U.S. Department of Health and Human Services


HPV Vaccine: Questions for your child’s doctor

The HPV vaccine (shots) can help protect people from serious diseases, like cancer. HPV (human papillomavirus) is the most common sexually transmitted disease. It can cause:

  • Cervical cancer
  • Cancer inside the vagina (vaginal cancer) or outside the vagina (vulvar cancer)
  • Cancer of the penis
  • Cancer of the anus (anal cancer)
  • Cancer of the mouth or throat
  • Warts in the genital area

The HPV vaccine can prevent many of these cancers and most cases of genital warts. The HPV vaccine is given in 3 shots over 6 months.

Doctors recommend that both girls and boys get the HPV shots at age 11 or 12. The vaccine will work better if your child gets it at the recommended time than if he gets it as an older teen. 

The vaccine is very safe. Side effects may include a sore arm. Some pre-teens may faint from any shot, so it’s a good idea to have your child sit for 15 minutes afterwards.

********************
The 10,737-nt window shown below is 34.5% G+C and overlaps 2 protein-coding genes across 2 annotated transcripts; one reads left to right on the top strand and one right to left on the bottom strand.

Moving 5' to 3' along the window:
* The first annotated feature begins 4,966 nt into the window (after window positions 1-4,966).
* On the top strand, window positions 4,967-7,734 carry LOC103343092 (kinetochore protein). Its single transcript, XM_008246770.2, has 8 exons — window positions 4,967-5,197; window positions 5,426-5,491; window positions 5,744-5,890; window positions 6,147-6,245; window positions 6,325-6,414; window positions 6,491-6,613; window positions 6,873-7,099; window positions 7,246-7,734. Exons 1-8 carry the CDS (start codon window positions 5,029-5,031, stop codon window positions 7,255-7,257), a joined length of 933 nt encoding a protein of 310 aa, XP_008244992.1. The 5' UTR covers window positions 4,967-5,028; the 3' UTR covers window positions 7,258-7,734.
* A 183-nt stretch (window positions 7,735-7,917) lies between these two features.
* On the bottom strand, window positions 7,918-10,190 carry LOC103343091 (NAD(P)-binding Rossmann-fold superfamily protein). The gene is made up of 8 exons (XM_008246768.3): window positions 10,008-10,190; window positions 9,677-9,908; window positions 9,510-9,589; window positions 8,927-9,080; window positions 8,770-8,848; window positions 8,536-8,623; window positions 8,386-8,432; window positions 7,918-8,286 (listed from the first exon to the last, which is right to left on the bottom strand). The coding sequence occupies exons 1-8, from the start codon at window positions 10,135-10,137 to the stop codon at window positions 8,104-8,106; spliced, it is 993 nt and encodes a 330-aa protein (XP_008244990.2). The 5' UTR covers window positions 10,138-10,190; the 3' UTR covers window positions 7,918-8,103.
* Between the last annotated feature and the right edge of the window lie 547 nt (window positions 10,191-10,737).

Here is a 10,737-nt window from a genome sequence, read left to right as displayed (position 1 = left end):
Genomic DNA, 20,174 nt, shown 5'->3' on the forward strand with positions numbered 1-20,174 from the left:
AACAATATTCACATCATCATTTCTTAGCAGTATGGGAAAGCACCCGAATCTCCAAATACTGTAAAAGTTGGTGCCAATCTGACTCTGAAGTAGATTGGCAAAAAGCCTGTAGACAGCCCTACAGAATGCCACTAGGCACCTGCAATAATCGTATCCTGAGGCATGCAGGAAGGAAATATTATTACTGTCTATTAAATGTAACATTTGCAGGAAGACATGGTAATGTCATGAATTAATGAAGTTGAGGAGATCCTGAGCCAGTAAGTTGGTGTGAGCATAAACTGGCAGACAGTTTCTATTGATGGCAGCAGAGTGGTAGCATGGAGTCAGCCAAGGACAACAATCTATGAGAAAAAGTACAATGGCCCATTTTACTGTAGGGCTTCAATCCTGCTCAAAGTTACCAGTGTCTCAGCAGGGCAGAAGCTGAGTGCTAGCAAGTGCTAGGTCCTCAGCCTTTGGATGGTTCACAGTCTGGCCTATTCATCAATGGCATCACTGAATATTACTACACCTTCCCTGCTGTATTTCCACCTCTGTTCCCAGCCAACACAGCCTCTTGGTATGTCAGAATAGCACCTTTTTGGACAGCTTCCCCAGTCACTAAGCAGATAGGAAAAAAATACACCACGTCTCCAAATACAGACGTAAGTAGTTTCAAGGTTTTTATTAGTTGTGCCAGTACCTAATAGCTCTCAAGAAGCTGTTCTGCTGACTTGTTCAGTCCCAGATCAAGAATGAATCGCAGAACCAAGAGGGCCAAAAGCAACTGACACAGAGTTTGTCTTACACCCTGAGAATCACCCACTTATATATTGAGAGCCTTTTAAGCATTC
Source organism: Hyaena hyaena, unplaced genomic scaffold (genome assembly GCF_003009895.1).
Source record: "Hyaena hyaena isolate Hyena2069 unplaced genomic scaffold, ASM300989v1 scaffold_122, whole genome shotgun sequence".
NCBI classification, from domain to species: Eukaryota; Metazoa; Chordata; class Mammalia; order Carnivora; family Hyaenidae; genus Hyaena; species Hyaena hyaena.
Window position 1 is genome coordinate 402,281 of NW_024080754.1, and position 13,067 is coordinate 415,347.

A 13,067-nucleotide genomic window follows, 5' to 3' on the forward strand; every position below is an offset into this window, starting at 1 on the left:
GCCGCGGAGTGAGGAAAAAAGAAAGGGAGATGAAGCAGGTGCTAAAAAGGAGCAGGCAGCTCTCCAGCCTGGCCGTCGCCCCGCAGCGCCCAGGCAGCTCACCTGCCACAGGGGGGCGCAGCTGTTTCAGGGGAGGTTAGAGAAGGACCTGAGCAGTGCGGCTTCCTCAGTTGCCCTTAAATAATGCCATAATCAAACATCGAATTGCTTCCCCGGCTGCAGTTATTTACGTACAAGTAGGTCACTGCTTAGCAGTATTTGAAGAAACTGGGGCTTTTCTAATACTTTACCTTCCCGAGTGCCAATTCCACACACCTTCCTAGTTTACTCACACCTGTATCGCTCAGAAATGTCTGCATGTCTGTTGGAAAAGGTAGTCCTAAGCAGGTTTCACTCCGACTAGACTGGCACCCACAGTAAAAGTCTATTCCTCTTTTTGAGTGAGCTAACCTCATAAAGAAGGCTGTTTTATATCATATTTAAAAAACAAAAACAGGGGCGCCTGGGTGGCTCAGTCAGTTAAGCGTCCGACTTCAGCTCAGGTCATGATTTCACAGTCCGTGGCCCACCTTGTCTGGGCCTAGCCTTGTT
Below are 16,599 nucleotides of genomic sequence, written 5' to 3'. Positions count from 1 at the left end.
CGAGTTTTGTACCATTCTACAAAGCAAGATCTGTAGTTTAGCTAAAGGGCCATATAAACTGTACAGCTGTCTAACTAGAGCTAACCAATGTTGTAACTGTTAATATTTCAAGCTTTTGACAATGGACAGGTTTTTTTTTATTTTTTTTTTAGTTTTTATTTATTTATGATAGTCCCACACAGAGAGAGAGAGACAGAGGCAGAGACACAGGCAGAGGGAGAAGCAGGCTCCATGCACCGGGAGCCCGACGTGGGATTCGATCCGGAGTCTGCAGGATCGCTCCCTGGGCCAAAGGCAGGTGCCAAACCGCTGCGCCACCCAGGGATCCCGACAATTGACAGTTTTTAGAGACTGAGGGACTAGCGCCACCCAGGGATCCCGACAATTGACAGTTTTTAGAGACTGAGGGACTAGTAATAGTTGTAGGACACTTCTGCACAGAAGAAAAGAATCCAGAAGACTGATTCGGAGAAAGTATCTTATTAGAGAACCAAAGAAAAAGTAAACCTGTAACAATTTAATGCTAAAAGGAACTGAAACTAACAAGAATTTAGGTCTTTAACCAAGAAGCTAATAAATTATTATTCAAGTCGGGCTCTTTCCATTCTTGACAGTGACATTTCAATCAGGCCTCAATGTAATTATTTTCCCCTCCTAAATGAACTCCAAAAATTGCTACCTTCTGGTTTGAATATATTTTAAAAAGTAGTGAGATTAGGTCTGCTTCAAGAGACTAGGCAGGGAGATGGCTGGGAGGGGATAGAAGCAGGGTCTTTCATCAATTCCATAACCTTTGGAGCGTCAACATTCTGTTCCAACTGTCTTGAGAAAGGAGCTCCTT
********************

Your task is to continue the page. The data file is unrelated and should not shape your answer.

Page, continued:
The HPV vaccine is covered under the Affordable Care Act. Depending on your insurance plan, your daughter or son may be able to get the vaccine at no cost to you. Talk to your insurance provider.

Use these questions to talk with your child’s doctor about the HPV vaccine.

What do I ask the doctor?

It helps to have questions for the doctor or nurse written down ahead of time. Print this list of questions, and take it to your child’s next appointment.

  • My child is younger than age 11. Is it too early to get the HPV vaccine?
  • My child is older than age 12. Is it too late to get the HPV vaccine?
  • How many HPV shots does my child need?
  • How much time does my child need to wait between the shots?
  • What are the possible side effects of the HPV vaccine?
  • If my daughter gets the HPV vaccine, will she still need to get Pap tests to check for cervical cancer when she’s older?
  • What should I tell my child about HPV?
  • I thought the HPV vaccine was only for girls. Why does my son need the shots?
HPV Vaccine: Questions for your child’s doctor

Content last updated on:
February 26, 2015